Cooperative instead were improperly awarded to family members of Cooperative tenants...” should be
examined.

The record and evidence will show that all current members already residing at the Cooperative had the
opportunity to be certified to receive vouchers. Because there were vouchers allocated to NCC that
had not been used even after all current, eligible households had been served, CHAC allowed the
distribution of the remaining vouchers to adult members of households that had already received
vouchers. No rental assistance was “denied” existing members who were eligible to receive it. There
was no misappropriation of CHAC vouchers either by Management or the Board of Directors. This
statement is fact and is a matter of record.

Thank you for the opportunity to respond to the draft audit findings.

Respectfully Submitted,

Jessie B. Avraham
Board Member and Previous President
Neighborhood Commons Cooperative

cc: Board of Directors




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                        (THIS PAGE LEFT BLANK INTENTIONALLY)




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                                                                               Appendix D

Distribution
Secretary’s Representative, Midwest (2)
Director, Chicago Multifamily Hub, Midwest
Deputy Secretary, SD (Room 10100)
Chief of Staff, S (Room 10000)
Special Assistant to the Deputy Secretary for Project Management, SD (Room 10100)
Assistant Secretary for Administration, A (Room 10110)
Assistant Secretary for Congressional and Intergovernmental Relations, J (Room 10120)
Senior Advisor to the Secretary, Office of Public Affairs, W (Room 10132)
Director of Scheduling and Advance, AL (Room 10158)
Counselor to the Secretary, S (Room 10218)
Deputy Chief of Staff, S (Room 10226)
Deputy Chief of Staff for Operations, S (Room 10226)
Deputy Chief of Staff for Programs and Policy, S (Room 10226)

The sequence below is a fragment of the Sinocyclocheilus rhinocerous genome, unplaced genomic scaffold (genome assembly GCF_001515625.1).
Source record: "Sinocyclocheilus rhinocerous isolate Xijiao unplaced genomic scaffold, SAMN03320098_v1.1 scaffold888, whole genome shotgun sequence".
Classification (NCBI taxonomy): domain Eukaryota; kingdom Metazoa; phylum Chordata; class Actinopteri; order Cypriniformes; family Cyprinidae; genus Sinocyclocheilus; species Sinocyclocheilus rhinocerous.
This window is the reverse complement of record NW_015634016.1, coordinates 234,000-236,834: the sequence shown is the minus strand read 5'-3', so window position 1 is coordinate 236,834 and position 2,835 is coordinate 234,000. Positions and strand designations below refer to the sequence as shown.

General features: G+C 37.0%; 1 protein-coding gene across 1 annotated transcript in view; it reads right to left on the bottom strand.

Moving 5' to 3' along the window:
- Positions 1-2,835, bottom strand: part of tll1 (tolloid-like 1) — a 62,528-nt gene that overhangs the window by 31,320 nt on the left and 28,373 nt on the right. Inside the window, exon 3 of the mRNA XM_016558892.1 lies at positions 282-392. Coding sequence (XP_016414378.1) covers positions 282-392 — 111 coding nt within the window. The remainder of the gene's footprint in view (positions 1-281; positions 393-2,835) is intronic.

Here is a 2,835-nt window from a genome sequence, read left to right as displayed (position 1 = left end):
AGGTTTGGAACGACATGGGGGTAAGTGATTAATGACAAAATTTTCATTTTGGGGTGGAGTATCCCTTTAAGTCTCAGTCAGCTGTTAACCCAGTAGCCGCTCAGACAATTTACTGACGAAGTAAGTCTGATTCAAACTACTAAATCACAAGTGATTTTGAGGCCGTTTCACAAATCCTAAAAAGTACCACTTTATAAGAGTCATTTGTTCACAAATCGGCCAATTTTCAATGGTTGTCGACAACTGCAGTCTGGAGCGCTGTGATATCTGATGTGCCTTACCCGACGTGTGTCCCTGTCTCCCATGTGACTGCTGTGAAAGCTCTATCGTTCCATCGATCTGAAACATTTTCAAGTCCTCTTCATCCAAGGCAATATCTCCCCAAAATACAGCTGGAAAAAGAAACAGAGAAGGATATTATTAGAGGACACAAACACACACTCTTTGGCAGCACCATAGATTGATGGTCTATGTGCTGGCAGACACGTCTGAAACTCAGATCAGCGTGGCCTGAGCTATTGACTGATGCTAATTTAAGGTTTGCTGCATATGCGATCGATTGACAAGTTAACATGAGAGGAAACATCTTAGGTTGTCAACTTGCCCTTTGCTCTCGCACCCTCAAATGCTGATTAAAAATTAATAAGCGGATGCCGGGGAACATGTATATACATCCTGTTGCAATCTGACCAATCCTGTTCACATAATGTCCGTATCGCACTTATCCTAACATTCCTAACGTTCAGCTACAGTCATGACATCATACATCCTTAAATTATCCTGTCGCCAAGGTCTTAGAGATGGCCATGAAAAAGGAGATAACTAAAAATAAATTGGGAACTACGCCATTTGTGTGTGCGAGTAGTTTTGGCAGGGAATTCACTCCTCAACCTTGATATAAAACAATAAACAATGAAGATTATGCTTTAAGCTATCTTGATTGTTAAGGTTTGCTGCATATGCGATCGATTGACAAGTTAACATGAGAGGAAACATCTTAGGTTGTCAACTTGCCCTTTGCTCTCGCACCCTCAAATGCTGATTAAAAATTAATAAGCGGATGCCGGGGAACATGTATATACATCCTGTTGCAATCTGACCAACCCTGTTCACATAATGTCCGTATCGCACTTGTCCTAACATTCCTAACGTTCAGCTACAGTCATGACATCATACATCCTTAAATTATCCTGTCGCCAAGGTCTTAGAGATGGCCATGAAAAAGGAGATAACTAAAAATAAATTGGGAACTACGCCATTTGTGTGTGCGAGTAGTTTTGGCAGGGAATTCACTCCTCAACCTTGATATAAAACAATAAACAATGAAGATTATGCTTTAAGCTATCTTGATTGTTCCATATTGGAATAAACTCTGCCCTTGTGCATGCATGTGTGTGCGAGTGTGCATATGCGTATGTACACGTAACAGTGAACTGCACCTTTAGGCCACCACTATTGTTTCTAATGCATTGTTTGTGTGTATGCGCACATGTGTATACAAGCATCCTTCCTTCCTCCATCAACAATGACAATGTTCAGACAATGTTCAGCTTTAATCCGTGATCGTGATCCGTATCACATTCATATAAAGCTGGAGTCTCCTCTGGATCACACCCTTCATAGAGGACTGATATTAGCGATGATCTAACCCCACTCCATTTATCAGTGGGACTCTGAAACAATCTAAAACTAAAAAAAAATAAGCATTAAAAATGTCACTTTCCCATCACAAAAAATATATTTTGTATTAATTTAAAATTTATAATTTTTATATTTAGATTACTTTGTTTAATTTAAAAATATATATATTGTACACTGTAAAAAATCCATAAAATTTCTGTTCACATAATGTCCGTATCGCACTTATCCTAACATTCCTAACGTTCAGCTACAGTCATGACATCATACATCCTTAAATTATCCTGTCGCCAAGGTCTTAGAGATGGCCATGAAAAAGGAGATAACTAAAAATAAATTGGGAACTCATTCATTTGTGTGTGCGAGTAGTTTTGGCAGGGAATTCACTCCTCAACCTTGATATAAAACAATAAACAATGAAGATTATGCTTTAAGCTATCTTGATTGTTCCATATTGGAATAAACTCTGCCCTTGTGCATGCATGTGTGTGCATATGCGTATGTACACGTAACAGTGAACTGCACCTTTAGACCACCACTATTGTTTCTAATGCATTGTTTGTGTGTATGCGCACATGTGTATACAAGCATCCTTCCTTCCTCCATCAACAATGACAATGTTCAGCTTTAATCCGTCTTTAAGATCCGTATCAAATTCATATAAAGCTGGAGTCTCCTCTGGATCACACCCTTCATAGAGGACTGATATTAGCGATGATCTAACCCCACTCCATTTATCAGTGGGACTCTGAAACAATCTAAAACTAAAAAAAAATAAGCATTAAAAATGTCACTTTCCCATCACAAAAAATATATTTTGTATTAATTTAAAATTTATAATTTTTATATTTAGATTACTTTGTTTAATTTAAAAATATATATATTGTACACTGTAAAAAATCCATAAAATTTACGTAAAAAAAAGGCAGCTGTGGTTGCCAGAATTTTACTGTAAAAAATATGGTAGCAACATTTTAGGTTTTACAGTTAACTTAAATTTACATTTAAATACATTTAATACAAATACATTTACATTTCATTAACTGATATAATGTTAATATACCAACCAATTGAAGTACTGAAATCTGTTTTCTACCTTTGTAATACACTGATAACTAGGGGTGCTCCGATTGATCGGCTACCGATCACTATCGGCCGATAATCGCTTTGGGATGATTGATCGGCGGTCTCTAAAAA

Deputy Assistant Secretary for Public Affairs, W (Room 10222)
Special Assistant for Inter-Faith Community Outreach, S (Room 10222)
Executive Officer for Administrative Operations and Management, S (Room 10220)
Senior Advisor to the Secretary for Pine Ridge Project, W (Room 10216)
General Counsel, C (Room 10214)
Director of Federal Housing Enterprise Oversight, 0 (9th Floor Mailroom)
Assistant Secretary for Housing-Federal Housing Commissioner, H (Room 9100)
Office of Policy Development and Research, R (Room 8100)
Assistant Secretary for Community Planning and Development, D (Room 7100)
Executive Vice President, Government National Mortgage Association, T (Room 6100)
Assistant Secretary for Fair Housing and Equal Opportunity, E (Room 5100)
Chief Procurement Officer, N (Room 5184)
Assistant Secretary for Public and Indian Housing, P (Room 4100)
Chief Information Officer, Q (Room 8206)
Director of Departmental Operations and Coordination, I (Room 2124)
Chief Financial Officer, F (Room 2202)
Deputy Chief Financial Officer for Finance, FF (Room 2202)
Director of Enforcement Center, V (200 Portals Building)
Director of Real Estate Assessment Center, V (1280 Maryland Avenue, SW, Suite 800)
Director of Multifamily Assistance Restructuring, Y (4000 Portals Building)
Assistant Deputy Secretary for Field Policy and Management, SDF (Room 7108)
Director of Budget, FO (Room 3270)
Internal Control and Audit Resolution Officer, 3AFI (2)
Special Adviser/Comptroller, D (Room 7228) (2)
Departmental Audit Liaison Officer, FM (Room 2206) (2)
Acquisitions Librarian, Library, AS (Room 8141)
Deputy Staff Director, Counsel, Subcommittee on Criminal Justice, Drug Policy &
    Human Resources, B 373 Rayburn House Office Building, Washington DC 20515
The Honorable Fred Thompson, Chairman, Committee on Governmental Affairs, 340

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Appendix D


    Dirksen Senate Office Building, United States Senate, Washington DC 20510
The Honorable Joseph Lieberman, Ranking Member, Committee on Governmental Affairs,
    706 Hart Senate Office Building, United States Senate, Washington DC 20510
Honorable Dan Burton, Chairman, Committee on Government Reform, 2185 Rayburn
    Building, United States House of Representatives, Washington DC 20515
Henry A. Waxman, Ranking Member, Committee on Government Reform, 2204 Rayburn
    Building, United States House of Representatives, Washington DC 20515
Ms. Cindy Foglemen, Subcommittee on Oversight and Investigations, Room 212, O'Neil
    House Office Building, Washington DC 20515
Director, Housing and Community Development Issue Area, United States General
    Accounting Office, 441 G Street, N.W., Room 2474, Washington DC 20548 (Attention:
    Judy England-Joseph)
Steve Redburn, Chief, Housing Branch, Office of Management and Budget, 725 17th Street,
    N.W., Room 9226, New Executive Office Building, Washington DC 20503